For whatever reason, the money was there in recent years as never before.
The government estimates total financial industry profits each year, and it is easy to compare them to the size of the economy. In the six decades from 1929 through 1988, those profits averaged 1.2 percent of gross domestic product — and never went above 1.7 percent.
Then they shot up in the 1990s and went up further in the current decade, peaking at 3.3 percent in 2005. Even now, the figure is higher than it ever was before 1990.
Why were those profits so high? And did society get its money’s worth out of them? If those surging profits reflected the financial industry’s success in helping the real economy, we might be jealous but not contemptuous. You don’t hear a lot of carping about how Bill Gates and Steve Jobs became so wealthy.
There is no doubt that the allocation of credit — a primary function of the financial industry — is a crucial function, particularly in an economy undergoing change. If the finance business has done a great job of that, of directing money to where the new opportunities are, then there is no reason to begrudge them their wealth.
Unfortunately, there is little evidence that the financial industry’s success has done much for the rest of us. Capital was not well allocated during the recent bubbles, to say the least. The fact we had bubbles testifies to that.
Moreover, Robert Barbera, the chief economist of ITG, points out that in the middle of this decade there was a surge in borrowing by the rest of us — households and nonfinancial businesses — that was much larger than the simultaneous growth in the economy.
The last time that happened, he points out, was in the late 1980s, just before the previous banking crisis. Perhaps he has found an indicator that a systemic risk regulator could use in a coming cycle.
But saying the success of the financial sector has not been a godsend to society does nothing to explain why it occurred.
Let me suggest a few contributors to that success:
HIGHER CHARGES It is not just all those fees you have noticed on your credit cards and checking accounts. Much more important is the growth of the hedge fund industry.
The people who managed money for institutions a generation ago charged fees that seem tiny by today’s standards. Now hedge funds normally charge a management fee of 1 percent of total assets, plus 20 percent of profits. Those fees swell financial industry profits. To generate investment returns high enough to justify those fees, hedge funds use a lot of leverage. That borrowed money creates financial industry revenue.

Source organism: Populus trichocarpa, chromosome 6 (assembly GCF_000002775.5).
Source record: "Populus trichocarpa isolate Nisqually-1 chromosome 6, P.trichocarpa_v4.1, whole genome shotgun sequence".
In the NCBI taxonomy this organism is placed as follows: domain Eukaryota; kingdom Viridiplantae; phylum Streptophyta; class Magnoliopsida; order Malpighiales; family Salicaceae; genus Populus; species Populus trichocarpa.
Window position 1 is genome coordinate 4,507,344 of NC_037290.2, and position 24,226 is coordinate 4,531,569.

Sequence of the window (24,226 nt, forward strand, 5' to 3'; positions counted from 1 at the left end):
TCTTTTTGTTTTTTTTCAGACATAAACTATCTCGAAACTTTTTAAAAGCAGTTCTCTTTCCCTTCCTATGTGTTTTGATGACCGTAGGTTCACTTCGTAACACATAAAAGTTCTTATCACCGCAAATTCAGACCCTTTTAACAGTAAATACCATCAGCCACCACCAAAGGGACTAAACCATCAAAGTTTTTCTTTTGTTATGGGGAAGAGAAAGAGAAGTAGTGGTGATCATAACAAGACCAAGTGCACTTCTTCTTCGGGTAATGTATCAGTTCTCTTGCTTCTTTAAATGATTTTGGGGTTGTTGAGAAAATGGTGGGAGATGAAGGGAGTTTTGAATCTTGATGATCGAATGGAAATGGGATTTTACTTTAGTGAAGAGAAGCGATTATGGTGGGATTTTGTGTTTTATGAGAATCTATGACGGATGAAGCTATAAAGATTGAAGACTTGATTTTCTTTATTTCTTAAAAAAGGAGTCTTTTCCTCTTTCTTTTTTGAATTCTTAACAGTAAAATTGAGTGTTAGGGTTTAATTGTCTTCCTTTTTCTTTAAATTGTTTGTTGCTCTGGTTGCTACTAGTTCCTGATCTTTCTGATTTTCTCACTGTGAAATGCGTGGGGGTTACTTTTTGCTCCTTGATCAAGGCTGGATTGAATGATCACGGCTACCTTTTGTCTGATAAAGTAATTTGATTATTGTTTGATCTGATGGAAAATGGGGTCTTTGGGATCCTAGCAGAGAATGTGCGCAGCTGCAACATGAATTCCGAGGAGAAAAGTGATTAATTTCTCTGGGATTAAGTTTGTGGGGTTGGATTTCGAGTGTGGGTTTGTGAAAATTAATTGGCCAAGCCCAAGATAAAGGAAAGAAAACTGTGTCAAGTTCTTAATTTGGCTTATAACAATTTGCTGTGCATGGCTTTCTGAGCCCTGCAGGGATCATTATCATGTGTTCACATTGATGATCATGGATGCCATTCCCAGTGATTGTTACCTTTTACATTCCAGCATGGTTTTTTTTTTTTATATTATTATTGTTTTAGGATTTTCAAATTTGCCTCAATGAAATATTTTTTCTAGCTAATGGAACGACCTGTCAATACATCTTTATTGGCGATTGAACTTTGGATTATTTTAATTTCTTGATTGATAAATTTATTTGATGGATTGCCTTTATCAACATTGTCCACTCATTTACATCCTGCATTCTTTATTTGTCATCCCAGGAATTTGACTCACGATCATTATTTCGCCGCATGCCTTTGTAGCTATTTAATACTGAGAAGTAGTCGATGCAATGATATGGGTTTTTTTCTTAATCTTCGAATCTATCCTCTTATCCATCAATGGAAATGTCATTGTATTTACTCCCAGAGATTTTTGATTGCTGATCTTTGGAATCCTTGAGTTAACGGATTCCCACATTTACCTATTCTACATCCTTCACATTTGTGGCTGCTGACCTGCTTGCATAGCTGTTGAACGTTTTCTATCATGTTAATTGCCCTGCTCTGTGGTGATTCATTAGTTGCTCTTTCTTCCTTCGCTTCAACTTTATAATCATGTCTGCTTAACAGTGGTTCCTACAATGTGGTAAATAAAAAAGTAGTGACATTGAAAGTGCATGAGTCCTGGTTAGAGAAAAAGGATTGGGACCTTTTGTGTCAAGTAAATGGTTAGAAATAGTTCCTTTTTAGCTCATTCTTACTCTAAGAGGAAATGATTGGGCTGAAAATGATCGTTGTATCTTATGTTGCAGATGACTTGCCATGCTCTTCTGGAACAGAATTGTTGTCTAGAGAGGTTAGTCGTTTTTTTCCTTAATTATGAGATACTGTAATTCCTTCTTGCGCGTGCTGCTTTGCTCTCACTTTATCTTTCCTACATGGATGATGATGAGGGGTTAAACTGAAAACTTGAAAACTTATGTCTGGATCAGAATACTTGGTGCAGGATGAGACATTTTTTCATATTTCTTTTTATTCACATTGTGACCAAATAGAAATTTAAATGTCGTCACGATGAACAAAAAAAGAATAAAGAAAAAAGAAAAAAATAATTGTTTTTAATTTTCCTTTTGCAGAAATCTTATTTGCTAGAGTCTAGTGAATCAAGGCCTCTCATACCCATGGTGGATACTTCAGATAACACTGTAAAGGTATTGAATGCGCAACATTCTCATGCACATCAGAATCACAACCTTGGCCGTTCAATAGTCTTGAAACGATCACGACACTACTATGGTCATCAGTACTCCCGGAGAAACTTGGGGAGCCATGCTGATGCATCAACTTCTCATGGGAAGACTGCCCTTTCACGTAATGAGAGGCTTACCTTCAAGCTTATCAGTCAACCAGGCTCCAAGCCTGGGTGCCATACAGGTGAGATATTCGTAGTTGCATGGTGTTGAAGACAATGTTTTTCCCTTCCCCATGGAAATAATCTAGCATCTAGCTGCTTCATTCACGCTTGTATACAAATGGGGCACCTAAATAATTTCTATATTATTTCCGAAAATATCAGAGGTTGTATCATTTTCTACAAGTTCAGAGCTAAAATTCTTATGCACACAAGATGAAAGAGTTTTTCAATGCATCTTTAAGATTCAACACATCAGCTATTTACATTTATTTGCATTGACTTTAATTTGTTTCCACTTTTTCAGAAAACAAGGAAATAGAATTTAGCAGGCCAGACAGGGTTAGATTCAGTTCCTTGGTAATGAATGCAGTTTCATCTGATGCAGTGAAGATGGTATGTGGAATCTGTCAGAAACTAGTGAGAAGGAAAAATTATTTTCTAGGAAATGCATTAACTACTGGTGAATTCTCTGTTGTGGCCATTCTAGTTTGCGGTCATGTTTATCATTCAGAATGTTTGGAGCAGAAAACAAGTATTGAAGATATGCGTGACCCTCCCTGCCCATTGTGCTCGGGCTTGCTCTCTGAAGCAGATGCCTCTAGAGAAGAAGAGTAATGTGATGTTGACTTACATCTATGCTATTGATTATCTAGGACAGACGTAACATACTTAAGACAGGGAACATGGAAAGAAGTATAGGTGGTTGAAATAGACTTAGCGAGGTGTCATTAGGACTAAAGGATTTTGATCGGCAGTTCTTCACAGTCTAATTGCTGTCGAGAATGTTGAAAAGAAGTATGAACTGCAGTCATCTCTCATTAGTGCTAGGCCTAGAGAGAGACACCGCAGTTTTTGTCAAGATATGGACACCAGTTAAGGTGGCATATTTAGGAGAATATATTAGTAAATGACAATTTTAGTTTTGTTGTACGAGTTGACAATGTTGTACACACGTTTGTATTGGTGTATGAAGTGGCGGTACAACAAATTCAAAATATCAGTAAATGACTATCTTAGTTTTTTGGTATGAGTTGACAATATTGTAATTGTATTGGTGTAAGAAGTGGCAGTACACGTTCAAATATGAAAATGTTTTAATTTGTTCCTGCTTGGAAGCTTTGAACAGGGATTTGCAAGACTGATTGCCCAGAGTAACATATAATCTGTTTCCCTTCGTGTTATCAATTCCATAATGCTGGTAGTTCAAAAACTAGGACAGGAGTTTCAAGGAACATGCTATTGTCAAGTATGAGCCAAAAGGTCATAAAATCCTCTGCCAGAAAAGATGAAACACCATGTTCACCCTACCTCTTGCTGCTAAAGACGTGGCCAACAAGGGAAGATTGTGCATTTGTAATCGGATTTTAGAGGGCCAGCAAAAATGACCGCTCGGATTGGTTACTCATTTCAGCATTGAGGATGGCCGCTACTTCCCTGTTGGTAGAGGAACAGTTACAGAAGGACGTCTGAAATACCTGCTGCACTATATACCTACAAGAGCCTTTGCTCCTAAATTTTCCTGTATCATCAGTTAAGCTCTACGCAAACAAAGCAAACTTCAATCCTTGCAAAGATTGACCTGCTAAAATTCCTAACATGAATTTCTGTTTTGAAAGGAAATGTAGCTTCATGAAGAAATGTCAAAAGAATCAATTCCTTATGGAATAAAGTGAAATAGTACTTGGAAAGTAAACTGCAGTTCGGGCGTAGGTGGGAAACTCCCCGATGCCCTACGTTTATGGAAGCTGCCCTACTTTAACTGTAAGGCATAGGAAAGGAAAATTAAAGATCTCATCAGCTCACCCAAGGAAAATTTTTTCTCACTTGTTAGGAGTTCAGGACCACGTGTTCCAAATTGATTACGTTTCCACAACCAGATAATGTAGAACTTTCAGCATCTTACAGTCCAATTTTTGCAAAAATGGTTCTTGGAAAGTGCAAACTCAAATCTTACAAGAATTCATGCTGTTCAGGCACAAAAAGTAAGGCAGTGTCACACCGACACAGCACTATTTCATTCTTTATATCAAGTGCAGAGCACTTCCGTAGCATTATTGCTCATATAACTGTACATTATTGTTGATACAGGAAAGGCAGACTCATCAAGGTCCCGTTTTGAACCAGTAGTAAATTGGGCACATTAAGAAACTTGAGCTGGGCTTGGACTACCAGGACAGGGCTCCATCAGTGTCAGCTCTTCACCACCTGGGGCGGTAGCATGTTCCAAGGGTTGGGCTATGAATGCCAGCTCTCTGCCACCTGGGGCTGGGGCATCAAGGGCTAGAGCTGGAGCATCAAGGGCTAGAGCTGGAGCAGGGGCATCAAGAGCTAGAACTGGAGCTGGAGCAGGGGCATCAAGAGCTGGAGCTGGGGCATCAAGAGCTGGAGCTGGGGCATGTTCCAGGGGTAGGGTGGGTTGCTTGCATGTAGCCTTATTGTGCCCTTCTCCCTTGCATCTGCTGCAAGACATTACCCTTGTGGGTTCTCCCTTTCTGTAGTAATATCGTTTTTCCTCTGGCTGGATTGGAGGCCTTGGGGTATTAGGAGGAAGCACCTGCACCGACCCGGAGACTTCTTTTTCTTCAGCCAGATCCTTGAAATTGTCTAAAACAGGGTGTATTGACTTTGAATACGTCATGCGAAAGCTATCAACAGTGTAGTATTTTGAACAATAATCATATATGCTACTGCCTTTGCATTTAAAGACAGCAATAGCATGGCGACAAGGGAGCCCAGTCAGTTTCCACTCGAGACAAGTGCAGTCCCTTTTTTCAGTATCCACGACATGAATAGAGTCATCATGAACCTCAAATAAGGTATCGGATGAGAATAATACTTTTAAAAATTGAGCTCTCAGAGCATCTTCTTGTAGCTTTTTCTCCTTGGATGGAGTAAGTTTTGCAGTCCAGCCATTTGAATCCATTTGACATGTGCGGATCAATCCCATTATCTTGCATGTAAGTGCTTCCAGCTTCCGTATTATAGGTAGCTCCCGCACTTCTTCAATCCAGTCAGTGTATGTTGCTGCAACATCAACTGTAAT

CONCENTRATION “In 1990, the 10 largest financial institutions had 10 percent of financial assets in the United States,” says Henry Kaufman, an economist and author of a new book, “The Road to Financial Reformation.” “Last year, the figure went over 60 percent.” He points out that bid-asked spreads are rising in some markets, which will raise profits for the market makers, and that fees for underwriting securities are also rising.
DERIVATIVES AND COMPLEXITIES Richard Bookstaber, a former hedge fund manager and risk manager whose 2007 book “A Demon of Our Own Design” warned of the crisis that soon erupted, suggested in his blog last week that banks profited from “constructing informational asymmetries between themselves and their clients. This gets into those pages of small print that you see in various investment and loan contracts. What we might call gotcha clauses and what the banks call revenue enhancers. And it also gets into the use of complex derivatives and other innovative products that are hard for the clients to understand, much less price.”
EVADING TAXES AND RULES Many of the financial innovations of recent years were not designed to increase operating profits for customers. Instead, they sought to avoid taxes, or make accounting statements look prettier, or get around regulations seeking financial safety. At their worst, they boiled down to an offer to charge a customer a dime for letting him evade 20 cents in taxes. Such transfers do nothing for the larger society.
EXCESSIVE RISK-TAKING The banks took more and more risks in recent years. Some they pushed out to others via derivatives that often were badly priced. But others were kept. When things went well, the profits rolled in. When they went badly, we got to bail them out.